|Devonian - Shanmullagh Formation; Stratotype localities||Tyrone|
|Site Type: ||Cliff, Quarry (disused)|
|Site Status: |
|District: ||Fermanagh District Council, Omagh District Council|
|Grid Reference: ||H255598|
|Rock Age: ||Devonian (Famennian, Frasnian)|
|Rock Name: ||Fintona Group, Shanmullagh Formation (Form Blm)|
|Rock Type: ||Mudstone, Sand, Sandstone, Siltstone|
|Fossil Groups: ||Miospore, Miospores|
|Other interest: ||dessication cracks, ripple marks, No Data, alluvial plain, braided stream, desert|
Summary of site:
A name for a rock formation is normally associated with a site showing its most important and diagnostic characteristics. It also usually defines its base and sometimes its top. Such sites are called stratotypes and they become the reference for that particular formation. This account deals with the stratotype for the Shanmullagh Formation and the Devonian rocks of part of the Fintona Block and they present unusual problems.
The formation covers an area of around 300km˛, stretching east from a north-south line off the eastern shore of Lower Lough Erne in the west to about 3km south of Omagh in the north and beyond Sixmilecross in the south. Yet despite this vast expanse, nowhere have rocks been seen that could be described as distinctive. Everywhere they occur, they consist of purplish to red-brown sandstones, siltstones and mudstones, with the occasional fossil soil horizon. Conglomerates and coarse sandstones are entirely absent. Furthermore, the block is defined by faults on three sides and the sediments encroach on to the Tyrone Igneous Complex to the east, making it impossible to define a base or top.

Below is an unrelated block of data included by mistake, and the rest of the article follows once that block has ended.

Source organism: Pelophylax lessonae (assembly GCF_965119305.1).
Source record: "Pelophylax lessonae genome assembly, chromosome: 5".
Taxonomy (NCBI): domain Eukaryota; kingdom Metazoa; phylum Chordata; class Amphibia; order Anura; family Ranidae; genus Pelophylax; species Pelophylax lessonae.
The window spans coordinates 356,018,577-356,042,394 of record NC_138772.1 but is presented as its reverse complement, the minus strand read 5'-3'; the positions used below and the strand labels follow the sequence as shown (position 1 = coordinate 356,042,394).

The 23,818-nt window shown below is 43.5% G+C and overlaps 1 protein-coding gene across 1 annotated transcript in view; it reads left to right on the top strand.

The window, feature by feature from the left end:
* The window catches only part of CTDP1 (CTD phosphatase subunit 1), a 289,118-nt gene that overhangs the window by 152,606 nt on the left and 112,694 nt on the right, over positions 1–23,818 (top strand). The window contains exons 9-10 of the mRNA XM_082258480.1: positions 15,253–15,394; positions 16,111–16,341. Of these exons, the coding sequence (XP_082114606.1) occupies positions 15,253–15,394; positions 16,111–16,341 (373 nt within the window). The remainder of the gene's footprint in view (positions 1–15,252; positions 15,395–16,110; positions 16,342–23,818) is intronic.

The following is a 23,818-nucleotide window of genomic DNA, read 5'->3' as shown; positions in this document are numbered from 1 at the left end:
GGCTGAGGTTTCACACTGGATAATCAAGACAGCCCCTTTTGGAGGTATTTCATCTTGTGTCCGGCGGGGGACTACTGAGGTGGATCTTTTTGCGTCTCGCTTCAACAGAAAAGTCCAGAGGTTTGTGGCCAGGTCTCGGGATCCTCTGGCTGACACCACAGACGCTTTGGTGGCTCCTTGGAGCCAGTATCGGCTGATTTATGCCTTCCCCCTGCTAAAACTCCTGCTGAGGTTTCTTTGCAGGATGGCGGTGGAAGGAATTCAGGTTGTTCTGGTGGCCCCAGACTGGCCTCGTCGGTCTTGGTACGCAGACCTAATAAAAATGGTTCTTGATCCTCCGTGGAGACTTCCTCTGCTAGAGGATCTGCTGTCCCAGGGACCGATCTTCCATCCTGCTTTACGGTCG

In these circumstances, all that can be done is to select a site showing the typical lithologies of the formation and another two with green mudstones that have yielded the microscopic plant spores used for dating. The stratotype is the grid referenced wall of the disused quarry in Shanmullagh townland.
All these rocks were formed on a low, flat alluvial plain in a desert environment prone to short but intense periods of flooding. Sands and silts were carried far out into the basin by these events, spilling out of their dry season channels in sheet floods covering huge areas. Ripple marks attest to the shallow nature of the brief periods of standing water and the long arid periods are marked by polygonal desiccation cracks when only wind blown dust would add to the surface. The flaked, dried mud would be carried off in the next flood to settle in the next generation of beds. Some exceptional floods reached the centre of the basin where they carved channels in the sands and muds up to 2m deep and 7m wide but none contains anything coarser than baked mud flakes.
When the full account of these localities was written, it was believed that the sparse evidence supported a late Devonian age for the formation. Subsequent work has clearly established their early Devonian age, sometime around 390-400 million years ago.
For a discussion of the spore dating and the geography of the time, see site record ‘Devonian – Shanmullagh Formation; Miospore localities’.
There are no immediate threats to the stratotype but disused quarries are always at risk.